We have about a month left on the lease, but Roommate No. 2 comes to move her stuff out. She brings four people from the outside world and takes the kitchen table, all the drinking glasses, baking sheets, pots, pans, and a three-quarters-used bar of soap by the sink. She takes Roommate No. 1’s face wash and leaves in its place trash and dust bunnies. As she’s leaving, she says she wants us to be friends despite our earlier problems, which she carefully associates with my wrongdoing. She kisses me on the cheek and says everything is okay. I go to the store the next day to replace the things she snatched from the apartment.
Without the drama and gossip of our normal social lives, I begin deep-reading every two-sentence exchange, every object moved, and every hair I eye suspiciously in the bathroom drain. Everything seems like a personal affront. I try to consider that the coffee rings I leave on the counter or the incense I burn in my room might be equivalently microaggressive to Roommate No. 1. Since we finished Survivor, walking on eggshells made up of problems that are not important has become our pastime. She leaves a list of things for me to pick up at Duane Reade.
Some nights, Roommate No. 1 stays with the boyfriend. He hasn’t been coming around as much after I pointed out that during their video-game sessions, he likes to refer to his wins as “skill” and hers as “luck.” When she’s away, I work outside of my bedroom. I’ve been getting to know my neighbors from a distance: the film kids from Italy on the floor below me and the trust-fund bro who bought the brownstone next door for $1.8 million. We have drinks on our respective balconies and gossip about our neighbors. There’s a woman down the street who I chat with from her porch when I go to the bodega and my barista at the coffee shop that has remained open for takeout. My pot dealer sits six feet away and tells me what it’s been like to live in the neighborhood for 11 years, and the girl next door comes over to help another neighbor who has locked himself out of his apartment. I love all of these people who I never knew before but now talk to weekly from a physical distance. I wonder if I’d like them all so much if we were living together instead. Probably not.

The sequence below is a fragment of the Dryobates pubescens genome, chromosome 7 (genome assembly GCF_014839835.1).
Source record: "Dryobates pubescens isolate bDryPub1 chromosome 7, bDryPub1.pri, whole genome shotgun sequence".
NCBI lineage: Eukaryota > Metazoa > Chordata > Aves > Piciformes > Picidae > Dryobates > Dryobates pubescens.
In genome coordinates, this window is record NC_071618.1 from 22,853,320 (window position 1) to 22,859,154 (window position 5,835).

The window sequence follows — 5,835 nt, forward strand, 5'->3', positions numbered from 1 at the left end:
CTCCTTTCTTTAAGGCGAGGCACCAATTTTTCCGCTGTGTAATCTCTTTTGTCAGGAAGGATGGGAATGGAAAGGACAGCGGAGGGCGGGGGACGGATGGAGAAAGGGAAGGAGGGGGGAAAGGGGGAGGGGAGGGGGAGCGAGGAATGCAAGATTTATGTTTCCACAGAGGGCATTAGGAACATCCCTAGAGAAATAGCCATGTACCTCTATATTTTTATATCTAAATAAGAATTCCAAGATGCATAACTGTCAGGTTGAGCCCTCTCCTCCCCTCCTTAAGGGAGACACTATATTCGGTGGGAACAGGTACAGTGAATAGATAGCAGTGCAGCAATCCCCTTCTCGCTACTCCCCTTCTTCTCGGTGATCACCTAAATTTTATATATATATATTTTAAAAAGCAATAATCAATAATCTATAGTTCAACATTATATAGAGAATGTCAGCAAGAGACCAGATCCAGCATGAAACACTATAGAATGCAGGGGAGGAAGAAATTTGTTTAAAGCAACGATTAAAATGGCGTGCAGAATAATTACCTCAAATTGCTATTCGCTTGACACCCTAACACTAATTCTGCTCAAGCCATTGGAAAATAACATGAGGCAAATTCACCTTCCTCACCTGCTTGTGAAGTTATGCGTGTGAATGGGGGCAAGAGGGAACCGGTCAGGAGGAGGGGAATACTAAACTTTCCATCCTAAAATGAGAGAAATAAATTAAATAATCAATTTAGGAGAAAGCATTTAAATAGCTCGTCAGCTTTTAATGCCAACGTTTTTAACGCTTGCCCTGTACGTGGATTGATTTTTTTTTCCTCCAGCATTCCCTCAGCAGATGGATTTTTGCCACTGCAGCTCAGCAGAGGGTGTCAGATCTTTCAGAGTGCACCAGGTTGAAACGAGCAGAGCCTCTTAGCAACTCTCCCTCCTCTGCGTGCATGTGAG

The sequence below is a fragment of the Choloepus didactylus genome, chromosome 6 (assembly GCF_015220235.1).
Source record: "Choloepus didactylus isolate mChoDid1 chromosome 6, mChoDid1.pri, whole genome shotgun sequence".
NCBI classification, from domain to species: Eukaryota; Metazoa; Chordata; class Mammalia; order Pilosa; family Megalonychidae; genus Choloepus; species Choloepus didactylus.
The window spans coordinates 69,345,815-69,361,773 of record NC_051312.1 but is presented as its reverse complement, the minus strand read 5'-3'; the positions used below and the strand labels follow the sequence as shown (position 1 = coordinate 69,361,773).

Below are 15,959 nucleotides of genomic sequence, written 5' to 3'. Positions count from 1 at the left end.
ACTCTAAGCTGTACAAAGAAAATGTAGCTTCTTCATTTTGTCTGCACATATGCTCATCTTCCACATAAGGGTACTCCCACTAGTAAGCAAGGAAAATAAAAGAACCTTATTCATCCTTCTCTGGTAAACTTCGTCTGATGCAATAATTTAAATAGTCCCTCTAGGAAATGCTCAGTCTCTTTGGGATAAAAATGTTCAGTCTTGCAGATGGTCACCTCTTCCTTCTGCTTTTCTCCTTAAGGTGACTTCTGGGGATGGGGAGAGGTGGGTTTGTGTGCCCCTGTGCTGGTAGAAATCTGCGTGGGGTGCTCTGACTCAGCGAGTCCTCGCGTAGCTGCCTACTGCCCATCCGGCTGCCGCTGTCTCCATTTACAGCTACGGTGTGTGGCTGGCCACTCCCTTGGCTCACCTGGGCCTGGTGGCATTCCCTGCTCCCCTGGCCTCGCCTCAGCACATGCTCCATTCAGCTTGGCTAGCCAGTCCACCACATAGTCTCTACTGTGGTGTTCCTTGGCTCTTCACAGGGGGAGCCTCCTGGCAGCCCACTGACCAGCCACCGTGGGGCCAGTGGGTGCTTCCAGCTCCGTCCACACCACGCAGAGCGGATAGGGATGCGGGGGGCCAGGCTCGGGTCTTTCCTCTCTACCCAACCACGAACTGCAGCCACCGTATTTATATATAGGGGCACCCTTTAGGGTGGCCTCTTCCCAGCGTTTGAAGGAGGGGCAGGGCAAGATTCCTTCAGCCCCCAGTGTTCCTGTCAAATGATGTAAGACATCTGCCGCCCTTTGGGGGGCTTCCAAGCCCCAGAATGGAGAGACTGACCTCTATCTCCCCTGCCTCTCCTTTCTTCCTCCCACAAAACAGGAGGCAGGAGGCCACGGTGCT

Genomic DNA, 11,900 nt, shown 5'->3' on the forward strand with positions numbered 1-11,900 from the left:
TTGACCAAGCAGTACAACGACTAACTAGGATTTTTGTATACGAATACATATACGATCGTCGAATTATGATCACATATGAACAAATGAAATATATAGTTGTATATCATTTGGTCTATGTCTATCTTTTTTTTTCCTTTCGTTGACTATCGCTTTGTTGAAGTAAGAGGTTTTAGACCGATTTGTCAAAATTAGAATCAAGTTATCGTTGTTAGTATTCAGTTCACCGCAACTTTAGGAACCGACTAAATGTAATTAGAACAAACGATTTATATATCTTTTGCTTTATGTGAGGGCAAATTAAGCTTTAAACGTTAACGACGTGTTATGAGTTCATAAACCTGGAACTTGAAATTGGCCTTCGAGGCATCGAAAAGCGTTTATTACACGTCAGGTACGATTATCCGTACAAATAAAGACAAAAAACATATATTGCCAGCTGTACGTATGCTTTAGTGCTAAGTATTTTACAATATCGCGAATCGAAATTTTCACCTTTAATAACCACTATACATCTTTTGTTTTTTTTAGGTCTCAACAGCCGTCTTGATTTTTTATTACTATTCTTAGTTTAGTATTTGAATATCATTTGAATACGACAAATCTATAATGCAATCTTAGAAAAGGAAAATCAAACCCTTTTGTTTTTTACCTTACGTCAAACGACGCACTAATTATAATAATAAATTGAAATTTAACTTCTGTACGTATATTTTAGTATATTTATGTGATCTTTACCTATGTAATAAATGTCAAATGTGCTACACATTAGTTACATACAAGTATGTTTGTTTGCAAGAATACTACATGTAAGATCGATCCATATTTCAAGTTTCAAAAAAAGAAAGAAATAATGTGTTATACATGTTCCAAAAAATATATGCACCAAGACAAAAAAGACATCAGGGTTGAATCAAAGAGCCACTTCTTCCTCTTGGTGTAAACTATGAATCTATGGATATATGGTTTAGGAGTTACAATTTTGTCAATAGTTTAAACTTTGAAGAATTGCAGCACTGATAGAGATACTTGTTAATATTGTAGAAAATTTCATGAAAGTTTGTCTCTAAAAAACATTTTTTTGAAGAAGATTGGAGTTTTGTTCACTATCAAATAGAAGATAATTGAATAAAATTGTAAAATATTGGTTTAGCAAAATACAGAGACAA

It is Roommate No. 1’s turn to move out, and we spend our last nights trying to be happy in each other’s company. It’ll be sad to see her go—the boyfriend not so much. He sits in the van and tells us which box to bring down the four flights of stairs next. She looks at me, hand over her heart, and says, “I’m so glad he’s here. We wouldn’t know how to do this without him.” That night, I catch her boyfriend explaining to her why feminism isn’t a useful concept anymore and what trans feminism means. Two cis kids celebrating their post-gender world.
When it’s my turn to move, Roommate No. 1 and I reunite to play a final round of Yahtzee on the roof. Both roommates have left bags and bags of stuff they didn’t want to deal with in the apartment. I tell them I’ll meet up with them this weekend to move it all out, but after days of cleaning out their shit myself, I’m not sure I’ll show up. If the city stay-at-home orders have been an experiment in caring not only for the people we live with but also the communities we live within, I can’t help but feel that we didn’t pass the test, at least in my apartment. On my first night in my new apartment, I stay awake for hours gabbing and laughing with my new quarantine partner. We’ll see how long it lasts.
*A version of this article appears in the June 22, 2020, issue of New York Magazine. Subscribe Now!